ISBN: 978-0-9963353-0-0

In this ambitious work of narrative history, a son of survivors of a genocide revisits the past that they could not.


Madenjian (St. Rita of Cascia: Saint of the Impossible, 2011), who grew up in the United States and worked as an editor at an Armenian-English newspaper, writes that he was never able to get his parents to candidly discuss the Armenian Genocide of 1915. Following their deaths, he began writing about his heritage himself. This book, the first in a planned trilogy, begins in the fourteenth century, when the last Latin king of the Armenian Kingdom of Cilicia surrenders to Muslim Mameluk forces. In the unrest that follows, some Christians acquiesce to Muslim rule and others resist. A group of faithful Christian families, led by an aging soldier named Bados, settle a new village in Chongaria, later called Chepni, located in present-day central Turkey. Madenjian descends from these founding families, and by reimagining his ancestors’ lives, he puts indelible characters into the often faceless tales of atrocities committed against the Armenian people throughout centuries of Ottoman rule. The culmination of the conflict came during World War I, when the Ottoman Empire began to dissolve and authorities sought to exterminate the remaining Armenian people. Madenjian describes this genocide largely through the perspectives of his own parents, then just children, who lived through the Chepni massacre. There are moments in this book when the author’s raw emotion leads to unfair generalizations, as when he writes in the introduction that if some Turks “find the opportunity, they will repeat the mass murders, because killing is part of the Turkish instinct and nature.” His taste for detail also sometimes bogs down the narrative, as when he overexplains the causes of World War I. However, his meticulousness pays off beautifully when he reconstructs his relatives’ and others’ experiences.


An exhaustively researched, if sometimes excessively detailed, book about a tragic event in modern history.




On a starlit night, little Hovsep dreams inheriting his uncle's properties if, as according to the law, he dies childless.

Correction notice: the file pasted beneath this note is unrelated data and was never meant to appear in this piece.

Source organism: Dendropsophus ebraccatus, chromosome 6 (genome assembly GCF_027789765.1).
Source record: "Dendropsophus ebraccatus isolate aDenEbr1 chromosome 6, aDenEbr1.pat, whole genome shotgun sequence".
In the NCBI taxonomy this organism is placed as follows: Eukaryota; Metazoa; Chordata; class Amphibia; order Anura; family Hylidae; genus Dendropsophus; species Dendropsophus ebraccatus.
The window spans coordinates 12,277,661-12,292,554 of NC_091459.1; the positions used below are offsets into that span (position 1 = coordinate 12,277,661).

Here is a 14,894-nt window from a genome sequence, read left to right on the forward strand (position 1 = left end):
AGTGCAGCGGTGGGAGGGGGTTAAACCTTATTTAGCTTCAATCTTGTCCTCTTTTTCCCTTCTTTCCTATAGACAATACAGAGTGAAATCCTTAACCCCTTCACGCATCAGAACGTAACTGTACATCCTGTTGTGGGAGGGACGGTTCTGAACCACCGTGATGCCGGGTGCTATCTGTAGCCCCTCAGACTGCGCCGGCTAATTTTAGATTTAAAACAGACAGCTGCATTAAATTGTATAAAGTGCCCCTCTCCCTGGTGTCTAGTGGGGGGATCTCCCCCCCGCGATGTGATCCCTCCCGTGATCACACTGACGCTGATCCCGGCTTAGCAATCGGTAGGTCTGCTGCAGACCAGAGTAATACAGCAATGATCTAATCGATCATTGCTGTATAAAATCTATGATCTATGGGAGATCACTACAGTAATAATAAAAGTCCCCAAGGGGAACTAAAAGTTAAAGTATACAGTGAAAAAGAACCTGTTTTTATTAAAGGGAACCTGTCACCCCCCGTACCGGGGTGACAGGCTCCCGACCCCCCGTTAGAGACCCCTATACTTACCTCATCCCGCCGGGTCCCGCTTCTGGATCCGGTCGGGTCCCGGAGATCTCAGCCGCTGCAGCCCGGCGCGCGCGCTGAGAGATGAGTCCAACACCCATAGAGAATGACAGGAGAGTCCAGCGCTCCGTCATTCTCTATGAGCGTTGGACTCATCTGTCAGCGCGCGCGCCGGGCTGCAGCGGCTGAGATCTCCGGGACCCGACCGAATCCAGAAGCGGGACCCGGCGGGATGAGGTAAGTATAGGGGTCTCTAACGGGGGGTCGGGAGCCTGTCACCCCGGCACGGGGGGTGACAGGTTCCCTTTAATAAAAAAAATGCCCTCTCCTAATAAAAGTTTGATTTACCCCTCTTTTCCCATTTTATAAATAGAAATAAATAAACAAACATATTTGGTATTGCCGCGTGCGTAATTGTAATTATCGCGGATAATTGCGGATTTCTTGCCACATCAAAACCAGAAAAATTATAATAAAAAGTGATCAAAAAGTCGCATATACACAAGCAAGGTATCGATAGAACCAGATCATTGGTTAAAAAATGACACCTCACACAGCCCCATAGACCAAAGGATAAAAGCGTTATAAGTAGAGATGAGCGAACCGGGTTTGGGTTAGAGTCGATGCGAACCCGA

Little Varteni thinks, that the deportation is an opportunity to see the world. She soon discovers that it is a death march, while the dream of Hovsep turns into frightening nightmare. Both children will experience many sufferings and fear of death during the forced march that words cannot describe what they have endured.


Summary of content:

-Fall of Armenian kingdom of Cilicia.

-Founding and settling in a new village.

-General massacres of 1894-1896.

-Invasions of Hamidieh Cavalry.

-How and why the Hamidieh Cavalry was formed.

-Shakir Pasha, reformer of Anatolia.

-Resistance of Gemerek and Chepni Armenians.

-Clara Barton in Istanbul to help the Armenian vicitms

-Revolution in Turkey.

-Catholicism in Chepni.

-Massacres of Adana 1909.

-Betrayal of a Hunchak member.

-ARF General Conference in Erzeroum.

-Victory of an Armenian contingent in WWI against German troops. Churchill praises the victory.

-Turkey enters the war; general mobilization.

-Meeting of Enver and Murat Sebastasi.

-The forced deportation of Zeytoun Armenians.

-Resistance of Van.

-April 1915, arrest of Armenian intellectuals.

-July 1915, forced march to nothingness of Armenian women and children.

-Resistance of Musa Dagh.

-Sykes-Picot Agreement of 1916.

-Victory of the Armenian Legion in Palestine; Cilica liberated.

-The battle of Marash; French general's cowardice.

-Armenians settle in Syria and Lebanon.



Copyright © Mardig Madenjian 2016, All Rights Reserved